It's important to evaluate normal and abnormal calves as soon after birth as possible. A normal calf is born from an uncomplicated vaginal delivery, should breathe spontaneously and show strong activity almost immediately after birth. Any calf born of dystocia should be considered abnormal. You must learn to recognize immediately that a calf had an abnormal delivery. This will allow you to intervene quickly reducing the chance of calf sickness or death. Important things you should monitor or evaluate on all, but especially dystocia calves are:

* Calf vigor. Just because a calf breathes does not mean it's okay. Make an estimate of calf vigor. Categorize it as limp and depressed or as making active efforts to stand. How vigorously does it breathe, how attentive to surroundings and how strong is muscular activity.

* Time to stand. A calf should stand in less than one hour.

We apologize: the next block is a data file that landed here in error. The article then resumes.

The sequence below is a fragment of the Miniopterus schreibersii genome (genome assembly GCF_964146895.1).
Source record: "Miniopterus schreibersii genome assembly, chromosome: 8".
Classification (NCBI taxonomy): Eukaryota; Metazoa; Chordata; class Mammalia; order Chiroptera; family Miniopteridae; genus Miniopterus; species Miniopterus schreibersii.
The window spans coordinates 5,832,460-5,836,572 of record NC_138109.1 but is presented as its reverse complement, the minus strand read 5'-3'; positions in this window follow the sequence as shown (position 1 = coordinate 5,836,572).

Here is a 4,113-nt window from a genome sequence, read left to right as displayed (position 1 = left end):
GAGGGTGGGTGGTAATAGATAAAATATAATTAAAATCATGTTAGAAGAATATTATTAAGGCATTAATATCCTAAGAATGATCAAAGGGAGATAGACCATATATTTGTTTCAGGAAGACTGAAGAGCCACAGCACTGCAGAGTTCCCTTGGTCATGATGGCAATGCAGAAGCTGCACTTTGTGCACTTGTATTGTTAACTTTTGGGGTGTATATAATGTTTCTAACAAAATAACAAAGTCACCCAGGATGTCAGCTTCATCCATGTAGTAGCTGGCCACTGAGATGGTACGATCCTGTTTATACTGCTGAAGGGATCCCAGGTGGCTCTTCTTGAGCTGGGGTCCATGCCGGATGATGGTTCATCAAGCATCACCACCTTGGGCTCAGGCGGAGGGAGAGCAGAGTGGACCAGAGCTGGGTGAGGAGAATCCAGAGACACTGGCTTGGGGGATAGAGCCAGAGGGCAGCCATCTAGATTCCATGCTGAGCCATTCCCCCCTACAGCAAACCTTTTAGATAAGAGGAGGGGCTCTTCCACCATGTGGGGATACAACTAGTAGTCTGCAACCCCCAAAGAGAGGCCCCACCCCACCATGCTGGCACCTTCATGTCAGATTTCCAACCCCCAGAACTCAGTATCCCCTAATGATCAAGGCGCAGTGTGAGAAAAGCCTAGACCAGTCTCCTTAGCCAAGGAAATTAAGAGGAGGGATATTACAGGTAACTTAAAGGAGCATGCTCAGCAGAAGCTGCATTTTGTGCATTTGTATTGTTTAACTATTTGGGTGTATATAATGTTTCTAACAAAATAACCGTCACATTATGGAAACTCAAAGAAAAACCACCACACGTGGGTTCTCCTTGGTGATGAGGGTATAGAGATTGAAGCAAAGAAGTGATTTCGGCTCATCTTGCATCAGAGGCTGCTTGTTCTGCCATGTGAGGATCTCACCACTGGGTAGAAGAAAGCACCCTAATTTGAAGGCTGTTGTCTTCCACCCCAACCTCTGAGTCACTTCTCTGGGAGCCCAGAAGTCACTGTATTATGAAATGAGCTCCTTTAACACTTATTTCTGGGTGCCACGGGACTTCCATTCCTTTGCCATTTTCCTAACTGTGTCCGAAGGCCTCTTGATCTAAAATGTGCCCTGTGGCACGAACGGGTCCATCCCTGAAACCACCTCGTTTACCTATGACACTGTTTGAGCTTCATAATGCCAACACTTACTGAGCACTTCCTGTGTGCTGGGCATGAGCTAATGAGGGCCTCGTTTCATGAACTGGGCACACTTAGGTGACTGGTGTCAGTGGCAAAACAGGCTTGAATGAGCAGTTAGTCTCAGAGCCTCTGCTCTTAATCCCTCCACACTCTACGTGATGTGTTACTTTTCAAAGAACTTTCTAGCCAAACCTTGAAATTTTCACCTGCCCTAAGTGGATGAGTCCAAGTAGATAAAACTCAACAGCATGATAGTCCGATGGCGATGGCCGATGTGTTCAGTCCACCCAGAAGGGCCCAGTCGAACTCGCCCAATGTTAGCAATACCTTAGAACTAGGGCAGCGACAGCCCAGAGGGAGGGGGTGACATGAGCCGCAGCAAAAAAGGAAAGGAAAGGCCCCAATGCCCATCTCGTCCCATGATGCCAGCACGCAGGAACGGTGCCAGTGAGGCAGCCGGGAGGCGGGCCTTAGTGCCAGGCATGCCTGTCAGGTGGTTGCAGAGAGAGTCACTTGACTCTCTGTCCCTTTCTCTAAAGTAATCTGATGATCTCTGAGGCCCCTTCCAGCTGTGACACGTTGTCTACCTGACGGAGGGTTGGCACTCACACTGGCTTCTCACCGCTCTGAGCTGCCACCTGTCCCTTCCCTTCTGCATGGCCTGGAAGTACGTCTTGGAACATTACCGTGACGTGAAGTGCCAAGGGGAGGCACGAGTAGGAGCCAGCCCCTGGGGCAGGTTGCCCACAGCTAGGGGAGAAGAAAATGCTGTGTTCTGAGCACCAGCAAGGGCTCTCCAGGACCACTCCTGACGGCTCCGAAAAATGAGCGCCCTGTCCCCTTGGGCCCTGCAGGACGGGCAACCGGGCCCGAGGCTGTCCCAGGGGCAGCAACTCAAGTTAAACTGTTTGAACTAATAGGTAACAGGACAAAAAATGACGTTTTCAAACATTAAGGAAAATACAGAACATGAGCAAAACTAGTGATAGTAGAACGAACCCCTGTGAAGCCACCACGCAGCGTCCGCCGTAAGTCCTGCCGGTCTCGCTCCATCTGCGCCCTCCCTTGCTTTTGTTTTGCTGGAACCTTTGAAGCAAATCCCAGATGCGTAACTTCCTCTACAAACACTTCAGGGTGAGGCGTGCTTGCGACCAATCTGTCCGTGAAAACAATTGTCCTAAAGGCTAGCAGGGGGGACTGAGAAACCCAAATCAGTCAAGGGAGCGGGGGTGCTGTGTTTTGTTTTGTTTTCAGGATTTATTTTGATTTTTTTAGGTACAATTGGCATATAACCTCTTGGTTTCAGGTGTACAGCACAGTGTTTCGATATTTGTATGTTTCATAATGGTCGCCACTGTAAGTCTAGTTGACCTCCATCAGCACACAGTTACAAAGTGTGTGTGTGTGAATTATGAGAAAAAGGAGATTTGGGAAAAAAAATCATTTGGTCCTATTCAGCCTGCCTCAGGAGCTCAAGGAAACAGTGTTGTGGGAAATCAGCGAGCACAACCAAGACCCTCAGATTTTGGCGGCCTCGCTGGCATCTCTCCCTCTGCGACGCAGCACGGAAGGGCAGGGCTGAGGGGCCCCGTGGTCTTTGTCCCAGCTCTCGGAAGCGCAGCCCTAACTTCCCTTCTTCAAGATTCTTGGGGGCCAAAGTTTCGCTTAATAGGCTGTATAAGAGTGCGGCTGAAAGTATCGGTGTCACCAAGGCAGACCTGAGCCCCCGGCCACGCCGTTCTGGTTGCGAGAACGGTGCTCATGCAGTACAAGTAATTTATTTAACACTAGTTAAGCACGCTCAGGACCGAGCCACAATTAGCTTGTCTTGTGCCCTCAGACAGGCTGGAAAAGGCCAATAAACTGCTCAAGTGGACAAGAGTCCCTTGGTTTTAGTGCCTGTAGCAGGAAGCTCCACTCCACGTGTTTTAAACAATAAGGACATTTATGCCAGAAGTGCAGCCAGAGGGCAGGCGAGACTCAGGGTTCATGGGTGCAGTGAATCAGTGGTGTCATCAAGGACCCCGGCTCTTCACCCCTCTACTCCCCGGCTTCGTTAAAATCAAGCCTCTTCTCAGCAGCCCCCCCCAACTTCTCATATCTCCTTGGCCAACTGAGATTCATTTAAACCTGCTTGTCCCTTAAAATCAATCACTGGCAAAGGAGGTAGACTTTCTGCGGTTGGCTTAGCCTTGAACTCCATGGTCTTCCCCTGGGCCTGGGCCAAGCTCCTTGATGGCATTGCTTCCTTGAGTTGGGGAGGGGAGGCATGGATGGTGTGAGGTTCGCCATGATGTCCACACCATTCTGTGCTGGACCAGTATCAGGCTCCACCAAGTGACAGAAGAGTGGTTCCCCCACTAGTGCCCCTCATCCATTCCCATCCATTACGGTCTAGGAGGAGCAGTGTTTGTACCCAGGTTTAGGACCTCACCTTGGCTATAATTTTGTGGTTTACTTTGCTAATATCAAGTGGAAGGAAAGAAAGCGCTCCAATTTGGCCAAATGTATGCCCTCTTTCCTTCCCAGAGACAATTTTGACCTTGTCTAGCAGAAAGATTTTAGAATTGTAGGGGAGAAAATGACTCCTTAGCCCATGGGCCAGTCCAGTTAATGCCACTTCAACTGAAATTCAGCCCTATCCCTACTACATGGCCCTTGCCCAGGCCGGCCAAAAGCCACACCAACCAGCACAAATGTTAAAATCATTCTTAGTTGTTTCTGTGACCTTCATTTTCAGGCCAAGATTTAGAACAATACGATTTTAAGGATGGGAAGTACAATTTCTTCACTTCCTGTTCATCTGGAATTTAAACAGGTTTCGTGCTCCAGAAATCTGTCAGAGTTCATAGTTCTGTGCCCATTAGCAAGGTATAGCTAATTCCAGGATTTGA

* Good mothering attention. A calf not getting good mothering attention is not normal and warrants attention.

* Body temperature. Calves are normally born with a temperature between 103 degrees Fahrenheit and 104 degrees, and will drop to 101 degrees to 101.5 degrees within half an hour, then should stabilize. If the calf is not in the normal range 15 minutes to 30 minutes after birth, it may require heat lamps, blankets, etc.

* Active suckling. The calf should be suckling the dam within two hours of birth and have an active suckling reflex. If it's a dystocia calf you may not want to wait two hours-strip out the colostrum and nipple feed the calf. If the calf fails to suck the nipple feeder, tube feed the calf. Take action before an infectious disease like scours sets in.